Plans to upgrade the Basse Health Center, in the Upper River Region to a district hospital are in high gear according to official sources in Basse. The Basse Health Centre, according to officials, is currently serving about 137, 577 people.
Basse, one of the country’s busiest town, is on the border with Cassamance and shares business with most of the countries in West Africa.
Our reporter who was in Basse last week went round to gauge the opinions of the residents of Basse.
Ebrima Baldeh, deputy officer in-charge of Basse Health Centre confirmed the plan to upgrade the health post noting that the initiative is a worthwhile venture.
He said that the current health centre cannot serve the population of the area. He welcomed the initiative adding that the importance of extending the health centre to a district hospital cannot be over emphasized.
“As you can see, this new structure is part of the initiative and if completed,we will have more service for the patients and reduce the congestion in the wards,” said DOIC Baldeh.
On the constraints of the current health centre, he said that the services in the theatre are not progressing due to lack of some facilities, without which effective services cannot be offered.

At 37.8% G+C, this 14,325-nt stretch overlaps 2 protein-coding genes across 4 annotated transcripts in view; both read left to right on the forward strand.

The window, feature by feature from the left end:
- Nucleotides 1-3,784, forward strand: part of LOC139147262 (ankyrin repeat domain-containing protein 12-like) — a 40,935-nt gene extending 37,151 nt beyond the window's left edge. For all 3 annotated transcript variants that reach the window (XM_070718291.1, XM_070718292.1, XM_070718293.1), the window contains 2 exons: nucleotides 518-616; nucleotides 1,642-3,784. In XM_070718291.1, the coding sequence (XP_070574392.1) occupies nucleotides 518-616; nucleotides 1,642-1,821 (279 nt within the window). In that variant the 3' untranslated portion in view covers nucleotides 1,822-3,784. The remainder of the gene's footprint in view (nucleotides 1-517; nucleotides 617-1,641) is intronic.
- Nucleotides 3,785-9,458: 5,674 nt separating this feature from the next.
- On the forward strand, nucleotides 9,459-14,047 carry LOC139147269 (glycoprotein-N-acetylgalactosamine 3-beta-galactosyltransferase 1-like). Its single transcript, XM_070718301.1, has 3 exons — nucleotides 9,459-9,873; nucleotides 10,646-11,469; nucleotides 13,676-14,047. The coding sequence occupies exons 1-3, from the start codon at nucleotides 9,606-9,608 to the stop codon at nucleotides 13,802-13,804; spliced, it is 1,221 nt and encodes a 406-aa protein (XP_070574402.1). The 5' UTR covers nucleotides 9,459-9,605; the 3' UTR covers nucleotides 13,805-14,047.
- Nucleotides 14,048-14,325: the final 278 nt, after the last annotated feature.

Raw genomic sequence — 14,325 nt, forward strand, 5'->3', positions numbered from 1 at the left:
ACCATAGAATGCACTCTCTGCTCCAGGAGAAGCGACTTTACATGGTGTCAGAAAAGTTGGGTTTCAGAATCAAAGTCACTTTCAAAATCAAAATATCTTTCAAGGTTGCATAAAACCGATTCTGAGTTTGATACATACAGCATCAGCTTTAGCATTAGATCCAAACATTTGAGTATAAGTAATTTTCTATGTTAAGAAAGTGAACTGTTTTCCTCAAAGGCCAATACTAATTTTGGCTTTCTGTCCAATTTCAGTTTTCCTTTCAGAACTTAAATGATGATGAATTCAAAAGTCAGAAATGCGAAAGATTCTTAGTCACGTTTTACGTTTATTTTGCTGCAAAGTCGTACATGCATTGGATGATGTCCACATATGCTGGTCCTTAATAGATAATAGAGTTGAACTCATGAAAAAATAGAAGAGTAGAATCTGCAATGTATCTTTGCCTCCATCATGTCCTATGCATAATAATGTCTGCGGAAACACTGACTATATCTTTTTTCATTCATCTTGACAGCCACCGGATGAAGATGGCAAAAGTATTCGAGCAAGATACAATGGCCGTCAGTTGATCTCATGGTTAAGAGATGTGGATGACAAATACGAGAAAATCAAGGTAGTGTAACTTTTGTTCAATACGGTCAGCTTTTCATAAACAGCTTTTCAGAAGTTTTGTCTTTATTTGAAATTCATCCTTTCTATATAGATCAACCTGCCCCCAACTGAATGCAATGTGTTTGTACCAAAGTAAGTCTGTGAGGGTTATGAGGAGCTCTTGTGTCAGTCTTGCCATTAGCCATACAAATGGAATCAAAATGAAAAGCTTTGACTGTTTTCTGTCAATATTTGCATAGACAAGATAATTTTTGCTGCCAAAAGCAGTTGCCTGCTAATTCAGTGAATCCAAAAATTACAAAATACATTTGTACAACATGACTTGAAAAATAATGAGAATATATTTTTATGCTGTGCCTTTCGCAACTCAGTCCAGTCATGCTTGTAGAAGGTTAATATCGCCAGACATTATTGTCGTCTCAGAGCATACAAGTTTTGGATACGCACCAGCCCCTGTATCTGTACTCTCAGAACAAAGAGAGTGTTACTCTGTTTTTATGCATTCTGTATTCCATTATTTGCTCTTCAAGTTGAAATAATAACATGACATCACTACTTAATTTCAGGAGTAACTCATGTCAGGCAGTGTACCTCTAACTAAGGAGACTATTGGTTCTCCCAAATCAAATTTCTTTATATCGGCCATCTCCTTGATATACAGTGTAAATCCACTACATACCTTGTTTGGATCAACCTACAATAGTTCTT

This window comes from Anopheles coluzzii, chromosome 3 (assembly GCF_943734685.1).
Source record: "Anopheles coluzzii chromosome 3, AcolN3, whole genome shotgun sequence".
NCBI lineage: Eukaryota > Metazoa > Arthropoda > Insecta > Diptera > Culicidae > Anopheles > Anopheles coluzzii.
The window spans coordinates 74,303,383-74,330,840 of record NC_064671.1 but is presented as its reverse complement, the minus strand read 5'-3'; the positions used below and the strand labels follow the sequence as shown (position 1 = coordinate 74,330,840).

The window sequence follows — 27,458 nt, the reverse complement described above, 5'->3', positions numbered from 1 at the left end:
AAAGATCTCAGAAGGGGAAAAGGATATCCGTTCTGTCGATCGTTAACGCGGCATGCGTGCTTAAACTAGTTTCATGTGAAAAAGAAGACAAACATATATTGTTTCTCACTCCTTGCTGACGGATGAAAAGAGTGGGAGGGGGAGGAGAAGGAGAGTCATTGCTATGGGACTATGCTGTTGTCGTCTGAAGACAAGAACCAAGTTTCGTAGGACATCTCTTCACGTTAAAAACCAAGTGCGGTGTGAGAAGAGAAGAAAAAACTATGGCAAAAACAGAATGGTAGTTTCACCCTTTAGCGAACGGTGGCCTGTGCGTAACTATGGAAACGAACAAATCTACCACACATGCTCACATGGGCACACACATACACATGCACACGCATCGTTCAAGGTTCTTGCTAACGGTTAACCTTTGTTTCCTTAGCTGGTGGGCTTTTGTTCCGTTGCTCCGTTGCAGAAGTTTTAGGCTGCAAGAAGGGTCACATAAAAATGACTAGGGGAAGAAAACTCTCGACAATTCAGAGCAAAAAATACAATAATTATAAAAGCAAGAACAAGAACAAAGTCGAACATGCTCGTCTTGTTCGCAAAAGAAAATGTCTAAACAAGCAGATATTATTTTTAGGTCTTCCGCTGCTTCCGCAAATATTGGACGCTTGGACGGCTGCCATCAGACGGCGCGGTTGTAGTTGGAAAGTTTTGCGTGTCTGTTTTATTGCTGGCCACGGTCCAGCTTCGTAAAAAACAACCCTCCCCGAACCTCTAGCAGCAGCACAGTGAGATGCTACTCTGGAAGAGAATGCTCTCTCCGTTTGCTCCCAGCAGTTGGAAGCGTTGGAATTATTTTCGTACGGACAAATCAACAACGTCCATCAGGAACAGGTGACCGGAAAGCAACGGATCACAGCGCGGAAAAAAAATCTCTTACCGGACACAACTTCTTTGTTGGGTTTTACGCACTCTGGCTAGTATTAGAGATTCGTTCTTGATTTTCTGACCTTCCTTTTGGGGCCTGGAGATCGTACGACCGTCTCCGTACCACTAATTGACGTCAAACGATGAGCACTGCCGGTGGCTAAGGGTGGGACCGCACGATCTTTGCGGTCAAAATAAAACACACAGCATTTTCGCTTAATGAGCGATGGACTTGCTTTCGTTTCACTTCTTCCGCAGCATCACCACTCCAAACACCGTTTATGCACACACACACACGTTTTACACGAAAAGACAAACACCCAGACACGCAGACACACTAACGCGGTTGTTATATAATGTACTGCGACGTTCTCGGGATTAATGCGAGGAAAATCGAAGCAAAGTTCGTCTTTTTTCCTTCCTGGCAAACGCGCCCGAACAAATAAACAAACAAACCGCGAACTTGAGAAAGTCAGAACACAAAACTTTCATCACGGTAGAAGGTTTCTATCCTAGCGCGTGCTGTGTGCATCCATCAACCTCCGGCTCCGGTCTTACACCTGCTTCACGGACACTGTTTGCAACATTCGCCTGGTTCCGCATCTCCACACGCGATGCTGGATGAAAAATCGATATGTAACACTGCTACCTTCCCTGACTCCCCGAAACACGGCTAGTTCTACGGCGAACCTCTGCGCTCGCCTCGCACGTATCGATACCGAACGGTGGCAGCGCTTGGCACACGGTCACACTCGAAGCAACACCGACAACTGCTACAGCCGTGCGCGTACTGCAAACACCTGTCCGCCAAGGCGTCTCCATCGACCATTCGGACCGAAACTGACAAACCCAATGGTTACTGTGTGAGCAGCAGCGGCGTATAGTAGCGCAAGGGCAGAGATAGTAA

Mr Baldeh expressed optimism that if the health centre is upgrade into a district hospital, the referral rate to Bansang will also drop and that it will also ease the economic burden on patients who cannot afford to pay for the referral cost as well as maintain the maintenance cost of the ambulance. “Basse catchment area alone has a population of 137, 577 inhabitants. So the number of patients who report to the health centre everyday is too much,” he explained.
Alhagie Samba Tunkara, chairman of the Basse health committe, said upgrading the health centre to a district hospital is long overdue, noting that the population of Basse is increasing rapidly. According to him, the geographical location of Basse simply indicates that the current facilities at the Health centre cannot serve the masses in the area. “Patients are coming from Senegal, Cassamance, Guinea,” Chairman Tunkara said.
For his part, Omar Khan, governor of the region, described the initiative as part of President Jammeh’s unlimited and ongoing developments since he took over the country in 1994.